Suffolk Notebook: Police Caution Residents About Telephone Scams

Police receive dozens of reports about scammers seeking money from county residents.

Suffolk County Police have issued a warning to local residents about a string of recent telephone scams.

Police said they have received more than a dozen complaints this past week from residents saying they have received phone calls from unknown individuals seeking money to help a family member who is in "trouble."

In one scam, police said a caller pretends they are someone who knows that a family member is in trouble and needs to have money wired immediately. Under the scam, callers try to pressure the victim to send money without verifying the family member's whereabouts.

The caller presents the scam in a number of different ways. In one scenario, the caller makes the claim they were involved in a car accident with a relative of the victim who is refusing to pay for the damage. Another scenario involves the caller threatening that they are holding a family member at gunpoint until the victim pays several thousand dollars.

Other scams include the caller claiming a family member has been arrested and needs bail money, or that a family member owes someone else money. 

Each time, the caller will ask for money to be wired to them.

Police said they have received approximately 70 reports of similar telephone scams over the past five months, and believe that dozens more attempts have not been reported. A police investigation has determined the victims are randomly selected and the caller is usually able to convince residents the scenario is real. 

If called, residents are warned by police to verify the family member's whereabouts and not give out any personal information. All telephone scams should be reported to police for further investigation. 

• Foley Nursing Home Closure Begins

Suffolk County officials have issued lay off notices to county employees of the John J. Foley Skilled Nursing Facility and started transferring patients, the first steps to possibly closing the nursing home.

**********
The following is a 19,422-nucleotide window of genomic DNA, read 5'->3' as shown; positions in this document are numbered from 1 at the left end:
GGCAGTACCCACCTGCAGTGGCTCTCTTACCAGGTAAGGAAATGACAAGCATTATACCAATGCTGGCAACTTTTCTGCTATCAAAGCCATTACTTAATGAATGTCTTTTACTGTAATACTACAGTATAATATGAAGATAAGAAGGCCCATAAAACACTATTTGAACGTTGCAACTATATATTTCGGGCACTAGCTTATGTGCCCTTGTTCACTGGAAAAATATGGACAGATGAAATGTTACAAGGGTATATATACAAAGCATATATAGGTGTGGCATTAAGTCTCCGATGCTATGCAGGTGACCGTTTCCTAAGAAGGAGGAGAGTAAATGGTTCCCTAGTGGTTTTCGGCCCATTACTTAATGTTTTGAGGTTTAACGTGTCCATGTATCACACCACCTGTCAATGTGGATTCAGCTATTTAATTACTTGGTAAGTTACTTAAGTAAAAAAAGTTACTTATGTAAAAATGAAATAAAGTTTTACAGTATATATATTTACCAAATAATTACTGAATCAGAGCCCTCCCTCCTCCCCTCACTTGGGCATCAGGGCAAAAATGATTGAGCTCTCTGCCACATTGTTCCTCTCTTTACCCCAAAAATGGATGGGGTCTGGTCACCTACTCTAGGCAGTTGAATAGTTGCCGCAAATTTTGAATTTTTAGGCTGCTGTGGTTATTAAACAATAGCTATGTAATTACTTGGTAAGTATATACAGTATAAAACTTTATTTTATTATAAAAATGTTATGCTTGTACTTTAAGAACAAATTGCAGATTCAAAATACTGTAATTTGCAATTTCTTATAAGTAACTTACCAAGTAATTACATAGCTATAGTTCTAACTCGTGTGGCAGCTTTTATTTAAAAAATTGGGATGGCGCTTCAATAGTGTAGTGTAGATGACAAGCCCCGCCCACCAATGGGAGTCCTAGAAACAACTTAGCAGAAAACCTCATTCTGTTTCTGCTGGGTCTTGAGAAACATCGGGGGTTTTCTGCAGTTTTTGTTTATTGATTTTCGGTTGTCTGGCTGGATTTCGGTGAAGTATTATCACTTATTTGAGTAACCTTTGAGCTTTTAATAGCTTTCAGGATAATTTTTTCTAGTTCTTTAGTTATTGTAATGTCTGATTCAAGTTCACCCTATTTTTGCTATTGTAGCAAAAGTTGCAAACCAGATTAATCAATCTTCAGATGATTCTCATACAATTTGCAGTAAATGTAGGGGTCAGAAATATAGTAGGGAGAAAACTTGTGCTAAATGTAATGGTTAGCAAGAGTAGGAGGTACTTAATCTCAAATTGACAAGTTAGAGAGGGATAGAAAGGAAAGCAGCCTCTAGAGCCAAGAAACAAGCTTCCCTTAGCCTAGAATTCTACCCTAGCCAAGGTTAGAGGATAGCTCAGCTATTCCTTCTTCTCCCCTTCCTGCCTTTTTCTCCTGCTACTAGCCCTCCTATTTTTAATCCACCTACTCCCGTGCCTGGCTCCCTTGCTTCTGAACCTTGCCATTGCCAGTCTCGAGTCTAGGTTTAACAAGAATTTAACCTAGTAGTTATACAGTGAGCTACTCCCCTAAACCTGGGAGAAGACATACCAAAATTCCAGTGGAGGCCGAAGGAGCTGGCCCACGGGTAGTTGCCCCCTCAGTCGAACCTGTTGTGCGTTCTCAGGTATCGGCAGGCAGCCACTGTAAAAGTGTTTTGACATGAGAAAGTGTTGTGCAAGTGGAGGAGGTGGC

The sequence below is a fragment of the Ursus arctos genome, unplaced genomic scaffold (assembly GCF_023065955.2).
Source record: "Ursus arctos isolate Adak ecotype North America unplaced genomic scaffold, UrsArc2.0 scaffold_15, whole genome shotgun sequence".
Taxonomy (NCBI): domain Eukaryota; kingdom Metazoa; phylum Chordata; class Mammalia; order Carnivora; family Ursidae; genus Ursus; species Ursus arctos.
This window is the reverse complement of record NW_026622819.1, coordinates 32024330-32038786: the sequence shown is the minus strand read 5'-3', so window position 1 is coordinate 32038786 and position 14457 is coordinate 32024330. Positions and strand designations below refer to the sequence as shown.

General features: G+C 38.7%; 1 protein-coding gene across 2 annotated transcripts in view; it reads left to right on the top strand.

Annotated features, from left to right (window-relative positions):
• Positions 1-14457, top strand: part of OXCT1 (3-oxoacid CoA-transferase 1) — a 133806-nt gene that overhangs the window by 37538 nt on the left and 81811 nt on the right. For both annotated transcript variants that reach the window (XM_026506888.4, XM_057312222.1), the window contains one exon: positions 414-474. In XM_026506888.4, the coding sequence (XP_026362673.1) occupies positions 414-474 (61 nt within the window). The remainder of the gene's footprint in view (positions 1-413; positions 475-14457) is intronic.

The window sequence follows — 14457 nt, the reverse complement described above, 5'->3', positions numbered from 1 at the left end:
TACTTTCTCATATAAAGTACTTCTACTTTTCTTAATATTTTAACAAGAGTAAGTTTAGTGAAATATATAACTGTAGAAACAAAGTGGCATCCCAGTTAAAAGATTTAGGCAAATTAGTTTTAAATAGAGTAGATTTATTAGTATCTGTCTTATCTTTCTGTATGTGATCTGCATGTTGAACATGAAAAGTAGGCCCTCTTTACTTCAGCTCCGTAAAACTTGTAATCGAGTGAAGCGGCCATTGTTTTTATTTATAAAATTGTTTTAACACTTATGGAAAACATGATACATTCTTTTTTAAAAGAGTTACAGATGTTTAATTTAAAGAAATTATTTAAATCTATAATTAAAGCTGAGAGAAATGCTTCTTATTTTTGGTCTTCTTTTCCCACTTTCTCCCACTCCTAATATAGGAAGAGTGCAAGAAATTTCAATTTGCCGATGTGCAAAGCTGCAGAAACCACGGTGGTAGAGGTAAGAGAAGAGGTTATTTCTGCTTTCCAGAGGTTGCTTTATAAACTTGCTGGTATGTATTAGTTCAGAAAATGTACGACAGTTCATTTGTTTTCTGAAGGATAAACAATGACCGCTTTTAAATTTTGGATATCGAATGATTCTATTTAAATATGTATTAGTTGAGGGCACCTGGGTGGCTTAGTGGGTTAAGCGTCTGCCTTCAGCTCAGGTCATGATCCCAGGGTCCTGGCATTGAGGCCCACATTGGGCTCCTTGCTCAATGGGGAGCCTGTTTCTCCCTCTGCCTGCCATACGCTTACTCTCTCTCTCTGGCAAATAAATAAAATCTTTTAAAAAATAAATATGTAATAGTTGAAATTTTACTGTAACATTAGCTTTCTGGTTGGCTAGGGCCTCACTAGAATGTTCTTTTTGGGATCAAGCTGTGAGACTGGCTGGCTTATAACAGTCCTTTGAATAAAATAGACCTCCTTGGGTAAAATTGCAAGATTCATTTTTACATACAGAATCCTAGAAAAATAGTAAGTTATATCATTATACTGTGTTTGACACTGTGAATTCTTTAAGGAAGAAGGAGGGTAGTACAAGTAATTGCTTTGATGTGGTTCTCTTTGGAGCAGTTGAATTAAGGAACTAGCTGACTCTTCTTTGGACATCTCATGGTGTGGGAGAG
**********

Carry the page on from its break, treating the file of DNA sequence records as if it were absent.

Newsday reported that the county sent layoff notices to 180 employees stating they would be terminated or reassigned within 30 to 90 days, according to county spokeswoman Vanessa Baird-Streeter. The notices were sent after the state approved Foley's closure plan, which provides a two-month timeline to shut down the 264-bed nursing home. 

In addition, three of the nursing home's 195 patients were moved to other long-term care facilities in Suffolk. County officials said the transfers will continue unless opponents to the facility's $23 million sale back down. 

County Executive Steve Bellone has been attempting to strike a deal that would sell or lease the nursing home to Israel and Samuel Sherman for $23 million, but has come up against a lawsuit and change of zoning issues. 

Legis. John Kennedy Jr., R-Nesconset, and Legis. Kate Browning, WF-Shirley, together with union employees of the nursing home filed a lawsuit seeking to stop the sale of the nursing home. The lawsuit is currently pending before state Supreme Court. 

Also, Brookhaven Town officials voted to deny the county the change of zoning needed to move forward with sale of the nursing home. 

Read more on Newsday [subscription required] about the impending layoffs and transfer of patients.  

jennifer March 31, 2013 at 05:06 PM
Anyone who wires money to anyone who is unknow is an idiot. Of course call the police first. LoL
ce March 31, 2013 at 05:22 PM
Many times, the victim is an elderly person who might become quite upset. They may act without thinking carefully. For you to call them "idiots" is rude and insulting. Victims may not report these crimes because they are embarrassed when they realize that they have been fooled. Lighten up!
G March 31, 2013 at 07:28 PM
ce, People are way too quick to judge here. It just exposes their ignorance.
Team Abby April 01, 2013 at 03:40 AM
I totally agree. Or when "banks" or "Ebay" email you about your account information being compromised and ask you sign in or send info over through your email. People still fall for this. The first thing they do is call you directly if they notice it first.
Robert Stoops April 03, 2013 at 10:52 AM
Phone scams like that do happen everyday. As a matter of fact, there are complaints posted at http://www.callercenter.com everyday. But I don't think these schemes will still work. People, especially the seniors who are the likely targets, are now more well-informed and vigilant against suspicious calls.


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